The identities of the inventors of the hammer are lost to history, but we suspect that once they had their first working model, they quickly started bashing stuff. In 2016, biologist Shawn Liu felt the same way.
He and colleagues at the Whitehead Institute in Cambridge, Mass., had just invented a form of CRISPR-Cas9 that, unlike the original genome editing tool, leaves DNA’s “letters” alone but adds or removes genetic silencers — turning gene expression off or on. (A few other teams came up with the same idea for “epigenetic editing” almost simultaneously.)
Liu, a postdoctoral fellow in Rudolf Jaenisch’s lab, wanted something to sic his cool new tool on. What better than fragile X syndrome? The cruel genetic disease causes mental retardation (with symptoms usually worse in boys than girls) and is caused by the silencing of a gene called FMR1.
Liu decided to test whether his new tool, called DNA methylation editing, could unmute the devastating genetic silencing in both neuron-making human stem cells and mature neurons themselves, in lab dishes, and whether neurons with full-throated FMR1 could shake off the abnormalities that cause fragile X. In both cases the answer was yes, they and colleagues showed in a series of elegant experiments reported last year in Cell.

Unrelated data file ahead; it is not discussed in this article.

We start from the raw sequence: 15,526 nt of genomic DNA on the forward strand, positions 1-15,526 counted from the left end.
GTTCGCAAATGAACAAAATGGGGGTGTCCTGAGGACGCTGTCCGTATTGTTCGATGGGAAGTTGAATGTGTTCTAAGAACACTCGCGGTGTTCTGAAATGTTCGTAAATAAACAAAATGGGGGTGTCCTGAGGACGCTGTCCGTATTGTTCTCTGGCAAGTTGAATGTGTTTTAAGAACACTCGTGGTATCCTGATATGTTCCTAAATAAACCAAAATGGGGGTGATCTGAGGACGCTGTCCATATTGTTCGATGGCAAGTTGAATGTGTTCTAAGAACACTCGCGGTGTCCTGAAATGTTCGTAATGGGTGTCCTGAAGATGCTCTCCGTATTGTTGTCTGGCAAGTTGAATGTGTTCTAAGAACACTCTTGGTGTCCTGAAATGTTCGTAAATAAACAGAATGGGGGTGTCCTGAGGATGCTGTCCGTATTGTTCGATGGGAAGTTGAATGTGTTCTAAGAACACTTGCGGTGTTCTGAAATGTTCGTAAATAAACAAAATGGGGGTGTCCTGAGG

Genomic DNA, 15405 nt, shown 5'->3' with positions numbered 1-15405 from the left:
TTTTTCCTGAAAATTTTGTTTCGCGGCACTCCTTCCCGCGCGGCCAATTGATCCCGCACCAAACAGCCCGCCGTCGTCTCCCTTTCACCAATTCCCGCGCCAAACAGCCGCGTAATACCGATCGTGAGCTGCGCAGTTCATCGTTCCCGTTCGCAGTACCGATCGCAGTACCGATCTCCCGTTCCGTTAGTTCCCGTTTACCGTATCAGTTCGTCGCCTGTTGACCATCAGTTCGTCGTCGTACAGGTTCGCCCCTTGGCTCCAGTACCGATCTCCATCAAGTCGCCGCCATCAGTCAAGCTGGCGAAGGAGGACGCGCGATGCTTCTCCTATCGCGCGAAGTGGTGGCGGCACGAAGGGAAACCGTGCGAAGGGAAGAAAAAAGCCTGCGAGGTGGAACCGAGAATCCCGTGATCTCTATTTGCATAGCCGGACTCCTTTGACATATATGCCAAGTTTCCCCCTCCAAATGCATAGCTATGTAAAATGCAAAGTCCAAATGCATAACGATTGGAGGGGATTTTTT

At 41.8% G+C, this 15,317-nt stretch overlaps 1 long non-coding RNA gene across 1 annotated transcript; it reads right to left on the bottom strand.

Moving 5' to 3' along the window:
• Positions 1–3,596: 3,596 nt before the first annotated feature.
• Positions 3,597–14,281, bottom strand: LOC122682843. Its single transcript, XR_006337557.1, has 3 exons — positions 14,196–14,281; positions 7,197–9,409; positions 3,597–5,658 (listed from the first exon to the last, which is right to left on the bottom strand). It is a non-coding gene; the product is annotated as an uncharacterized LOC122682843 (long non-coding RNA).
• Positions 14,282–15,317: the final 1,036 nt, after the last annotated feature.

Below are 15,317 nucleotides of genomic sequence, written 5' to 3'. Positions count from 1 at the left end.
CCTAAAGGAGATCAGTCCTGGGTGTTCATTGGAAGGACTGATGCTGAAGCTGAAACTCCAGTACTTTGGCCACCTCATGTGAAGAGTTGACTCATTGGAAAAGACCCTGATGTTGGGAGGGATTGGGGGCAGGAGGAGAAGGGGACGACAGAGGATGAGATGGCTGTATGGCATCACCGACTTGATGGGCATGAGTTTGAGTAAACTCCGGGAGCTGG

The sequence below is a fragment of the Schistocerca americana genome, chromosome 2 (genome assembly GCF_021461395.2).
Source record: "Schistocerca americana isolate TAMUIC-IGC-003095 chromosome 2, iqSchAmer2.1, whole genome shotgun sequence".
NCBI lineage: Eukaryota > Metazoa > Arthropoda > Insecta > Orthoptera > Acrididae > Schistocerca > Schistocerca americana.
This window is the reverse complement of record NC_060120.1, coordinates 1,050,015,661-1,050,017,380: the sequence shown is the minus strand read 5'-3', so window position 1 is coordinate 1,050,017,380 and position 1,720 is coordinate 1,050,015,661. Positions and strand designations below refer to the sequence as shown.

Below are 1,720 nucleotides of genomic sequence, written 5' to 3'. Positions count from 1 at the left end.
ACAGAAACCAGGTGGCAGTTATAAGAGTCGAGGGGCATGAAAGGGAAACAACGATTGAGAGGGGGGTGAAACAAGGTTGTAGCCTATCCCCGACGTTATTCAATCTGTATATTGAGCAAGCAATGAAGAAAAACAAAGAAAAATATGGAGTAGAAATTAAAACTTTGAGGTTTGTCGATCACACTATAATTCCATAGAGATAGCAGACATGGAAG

On Monday, STAT announced that the study was the Editors’ Pick in STAT Madness 2019.
The annual competition to identify the year’s best innovations in biomedicine started with a record 160 entries. They included a fast CRISPR-based test for viruses such as Zika and dengue, a device to treat the ringing in ears called tinnitus, a pill that mimics gastric bypass surgery, and the discoveries of the genetic mutations that drive children’s cancers and of neurons that connect the gut and the brain. We then selected 64 for NCAA-style brackets, based on the originality, scientific rigor, and potential impact of the work. Readers voted for a winner in each pairing until, after six rounds and 313,870 votes, the University of Michigan (the tinnitus research) beat the University of Utah (using evolutionary analyses to identify disease-related genes) in the finals.
STAT staffers meanwhile evaluated the 64 to come up with an Editors’ Pick — no easy task when comparing research as different as lab-grown lungs transplanted into pigs and the invention of a genetic barcode to track all the cells descended from one progenitor.
We are crowning the fragile X paper for two main reasons. It used a form of genome editing (an exciting field that has not previously won STAT Madness) that goes well beyond the original. And, although it is very preliminary (“only in mice,” as skeptics say), it suggested that genome editing might one day treat the most complicated of human diseases: those affecting the brain.
STAT is in good company in recognizing Liu’s work. He was a 2017 recipient of a competitive grant from the Damon Runyon Cancer Research Foundation. With his postdoc position winding down, he has received several job offers, a proud Jaenisch said.